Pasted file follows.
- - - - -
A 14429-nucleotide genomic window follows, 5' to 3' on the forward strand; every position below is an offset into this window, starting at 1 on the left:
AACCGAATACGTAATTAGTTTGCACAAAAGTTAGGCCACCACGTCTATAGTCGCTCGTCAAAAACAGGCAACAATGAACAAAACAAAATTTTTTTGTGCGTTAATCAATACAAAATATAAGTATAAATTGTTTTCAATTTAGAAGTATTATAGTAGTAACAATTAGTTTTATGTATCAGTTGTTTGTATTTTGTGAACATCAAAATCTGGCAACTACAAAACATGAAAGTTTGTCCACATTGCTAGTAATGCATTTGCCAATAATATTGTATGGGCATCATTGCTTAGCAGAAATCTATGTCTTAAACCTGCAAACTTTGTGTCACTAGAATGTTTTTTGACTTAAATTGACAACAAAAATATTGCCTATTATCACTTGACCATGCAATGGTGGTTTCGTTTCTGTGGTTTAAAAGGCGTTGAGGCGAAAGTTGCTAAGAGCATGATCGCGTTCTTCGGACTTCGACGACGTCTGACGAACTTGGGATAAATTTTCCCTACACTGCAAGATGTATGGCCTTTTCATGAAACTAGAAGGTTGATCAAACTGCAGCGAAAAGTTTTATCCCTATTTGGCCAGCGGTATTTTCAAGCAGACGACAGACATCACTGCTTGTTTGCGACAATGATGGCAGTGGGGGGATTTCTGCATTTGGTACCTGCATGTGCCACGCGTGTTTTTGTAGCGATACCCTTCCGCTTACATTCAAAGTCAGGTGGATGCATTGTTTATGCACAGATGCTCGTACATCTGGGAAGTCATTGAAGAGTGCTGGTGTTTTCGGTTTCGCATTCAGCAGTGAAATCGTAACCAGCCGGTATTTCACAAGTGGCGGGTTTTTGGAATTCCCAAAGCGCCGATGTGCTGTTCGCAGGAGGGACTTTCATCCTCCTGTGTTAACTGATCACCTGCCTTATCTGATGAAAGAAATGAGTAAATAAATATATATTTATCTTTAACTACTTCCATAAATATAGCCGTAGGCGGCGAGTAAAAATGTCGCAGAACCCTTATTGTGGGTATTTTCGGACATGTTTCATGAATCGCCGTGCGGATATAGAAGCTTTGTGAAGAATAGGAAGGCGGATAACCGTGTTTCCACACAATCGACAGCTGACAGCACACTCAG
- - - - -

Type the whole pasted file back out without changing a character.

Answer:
A 14429-nucleotide genomic window follows, 5' to 3' on the forward strand; every position below is an offset into this window, starting at 1 on the left:
AACCGAATACGTAATTAGTTTGCACAAAAGTTAGGCCACCACGTCTATAGTCGCTCGTCAAAAACAGGCAACAATGAACAAAACAAAATTTTTTTGTGCGTTAATCAATACAAAATATAAGTATAAATTGTTTTCAATTTAGAAGTATTATAGTAGTAACAATTAGTTTTATGTATCAGTTGTTTGTATTTTGTGAACATCAAAATCTGGCAACTACAAAACATGAAAGTTTGTCCACATTGCTAGTAATGCATTTGCCAATAATATTGTATGGGCATCATTGCTTAGCAGAAATCTATGTCTTAAACCTGCAAACTTTGTGTCACTAGAATGTTTTTTGACTTAAATTGACAACAAAAATATTGCCTATTATCACTTGACCATGCAATGGTGGTTTCGTTTCTGTGGTTTAAAAGGCGTTGAGGCGAAAGTTGCTAAGAGCATGATCGCGTTCTTCGGACTTCGACGACGTCTGACGAACTTGGGATAAATTTTCCCTACACTGCAAGATGTATGGCCTTTTCATGAAACTAGAAGGTTGATCAAACTGCAGCGAAAAGTTTTATCCCTATTTGGCCAGCGGTATTTTCAAGCAGACGACAGACATCACTGCTTGTTTGCGACAATGATGGCAGTGGGGGGATTTCTGCATTTGGTACCTGCATGTGCCACGCGTGTTTTTGTAGCGATACCCTTCCGCTTACATTCAAAGTCAGGTGGATGCATTGTTTATGCACAGATGCTCGTACATCTGGGAAGTCATTGAAGAGTGCTGGTGTTTTCGGTTTCGCATTCAGCAGTGAAATCGTAACCAGCCGGTATTTCACAAGTGGCGGGTTTTTGGAATTCCCAAAGCGCCGATGTGCTGTTCGCAGGAGGGACTTTCATCCTCCTGTGTTAACTGATCACCTGCCTTATCTGATGAAAGAAATGAGTAAATAAATATATATTTATCTTTAACTACTTCCATAAATATAGCCGTAGGCGGCGAGTAAAAATGTCGCAGAACCCTTATTGTGGGTATTTTCGGACATGTTTCATGAATCGCCGTGCGGATATAGAAGCTTTGTGAAGAATAGGAAGGCGGATAACCGTGTTTCCACACAATCGACAGCTGACAGCACACTCAG